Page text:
SAN JOSE -- When LaDoris Cordell on Thursday convenes a task force aimed at analyzing the racial climate at San Jose State, she will promise a probing process of inspecting and salving the many wounds of controversy resulting from the bullying of a black freshman -- an act that has roiled the campus community for four months.
"I want those folks to be courageous," Cordell, a retired judge, said about the 17 task force members. "We will talk frankly about what happened ... and ultimately figure out what rules, policies and procedures need to be changed, revised, done away with or newly created so nothing like this ever happens again."
Cordell's energetic remarks about the task force's work were in response to the release Monday of an independent report by a San Francisco attorney about the bullying of a black student by four white dormitory mates. The 52-page report -- along with a 200-page appendix and 147 pages of "exhibits" -- concluded that the university acted quickly and properly once it found out the torment had gone on for weeks.
Many activists, students and faculty, however, decried the report because it also suggested that the young victim did not report the harassment from the start of the fall semester in late August until October. That's when his parents entered his dorm suite and saw a Confederate flag displayed in a common area, along with a racial epithet scrawled on a white board.
It turned out the roommates had steadily taunted the young man with bigoted name-calling, had barricaded him in his room a number of times and had forcibly secured a U-shaped bike lock around his neck -- among other acts. The outraged parents made a report to campus authorities and by November the case went public as criminal hate-crime charges were about to be filed by Santa Clara County prosecutors.
Critics also faulted the author of the report, attorney Myron Foye, an African-American, for not talking to the victim or to the students primarily involved in the bullying.
"The report was just another way for the school to cover up something that is a real issue," said Tiera Caron, a senior at the university. "A hate crime occurred on this campus. When you live in a dormitory and racist things get displayed, resident advisers are supposed to be doing something about it. This school still has a problem, and it has nothing to do with whether the victim spoke up or not."
More anger is aimed at university President Mo Qayoumi who, according to the report, was kept in the dark about the situation until November. He had already drawn the ire of the black campus community because he dismissed a committee that in 2011 produced a critical 100-page report about the racial climate on campus.
"Qayoumi disbanded that committee and put his own into place, without background or history about the previous work done," said Walter Wilson, a board member of the African American Community Service Agency.
University officials have defended the move.
They say that Qayoumi, who became president in March 2011, disbanded the first committee shortly after he arrived at San Jose State because it only had the power to make recommendations. So, officials say, he replaced it with a new committee on diversity that included the provost and the vice-president of student affairs. Qayoumi has said his intent was to have a committee containing members who were already empowered to place new policies into action.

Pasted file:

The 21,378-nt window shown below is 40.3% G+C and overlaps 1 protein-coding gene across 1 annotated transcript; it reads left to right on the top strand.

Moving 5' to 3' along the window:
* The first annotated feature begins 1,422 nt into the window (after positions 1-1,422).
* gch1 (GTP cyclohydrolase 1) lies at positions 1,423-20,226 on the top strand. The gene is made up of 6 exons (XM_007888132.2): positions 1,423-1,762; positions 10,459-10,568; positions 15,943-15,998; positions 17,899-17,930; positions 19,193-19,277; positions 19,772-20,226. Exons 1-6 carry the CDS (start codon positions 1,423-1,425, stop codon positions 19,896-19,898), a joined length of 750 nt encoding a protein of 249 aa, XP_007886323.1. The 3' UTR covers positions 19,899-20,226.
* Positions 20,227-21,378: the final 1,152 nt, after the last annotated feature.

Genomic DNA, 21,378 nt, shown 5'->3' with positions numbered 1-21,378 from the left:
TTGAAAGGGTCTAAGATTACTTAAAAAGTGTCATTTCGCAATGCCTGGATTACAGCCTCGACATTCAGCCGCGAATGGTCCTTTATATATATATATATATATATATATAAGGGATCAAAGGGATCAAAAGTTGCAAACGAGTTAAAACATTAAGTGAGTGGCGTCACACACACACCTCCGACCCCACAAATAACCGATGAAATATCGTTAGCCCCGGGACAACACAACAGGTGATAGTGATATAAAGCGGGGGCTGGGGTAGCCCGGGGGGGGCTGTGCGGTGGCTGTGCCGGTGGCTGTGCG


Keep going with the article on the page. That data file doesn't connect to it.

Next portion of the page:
His critics, however, say that the new group met only once -- during the fall semester, as the unreported bullying situation was unfolding.
The task force slated to work under Cordell is made up of academics, students, community activists and alumni. The public is invited to attend Thursday's meeting -- in the San Jose State Engineering Building at 5:30 p.m. -- but will not participate until public sessions are held later.
Cordell, San Jose's independent police auditor, is aware of the disappointment over the report, but she thinks Moye's work is a fine re-examination of what happened and that it needed to be narrowly focused. The retired judge says the report will provide a map for her task force to:
"We will look at everything and figure out if the problems are only at San Jose State or at all the Cal State campuses," Cordell said of the six task force meetings scheduled through April. "We will also look at best practices at other schools. What does Stanford do? Or UCLA? We will be determined to come up with truly useful solutions for San Jose State and perhaps for campuses across the nation."
Staff writer Tracey Kaplan contributed to this report. Contact David E. Early at (408) 920-5836
56 percent male
50 percent black
22 percent Hispanic
17 percent white
11 percent Asian/Pacific Islander
SJSU task force members
LaDoris Cordell, chair
Anthony Ross, CSU Los Angeles -- vice president, student affairs
Gabriella Gonzales, SJSU student
Willie Hagan, CSU Dominguez Hills president
Peter Lee, SJSU student, vice president, Associated Students
Gary Daniels, SJSU student, president Epsilon Mu chapter, Alpha Phi Alpha Fraternity Inc.
Chris Cox, SJSU faculty, sociology
Ellen Lin, SJSU director of counseling
Marcos Pizarro, SJSU faculty, Mexican-American studies chair
Michael Randle, SJSU staff and lecturer, academic adviser and lecturer
Wayne Wright, SJSU administrator, head coach of women's gymnastics
Lynda Heiden, SJSU faculty, psychology professor and chair of SJSU Academic Senate
Maria Luisa Alaniz, SJSU faculty, interdisciplinary social sciences
DeLorme McKee Stovall, SJSU alumnus, manager of Santa Clara County Office of Human Relations
Bernadette Cheyne, Humboldt State professor, former CSU trustee
Diana Zhen, SJSU student
Gabriel Rodriguez, SJSU student
Rick Callender, California/Hawaii NAACP chapter, second vice president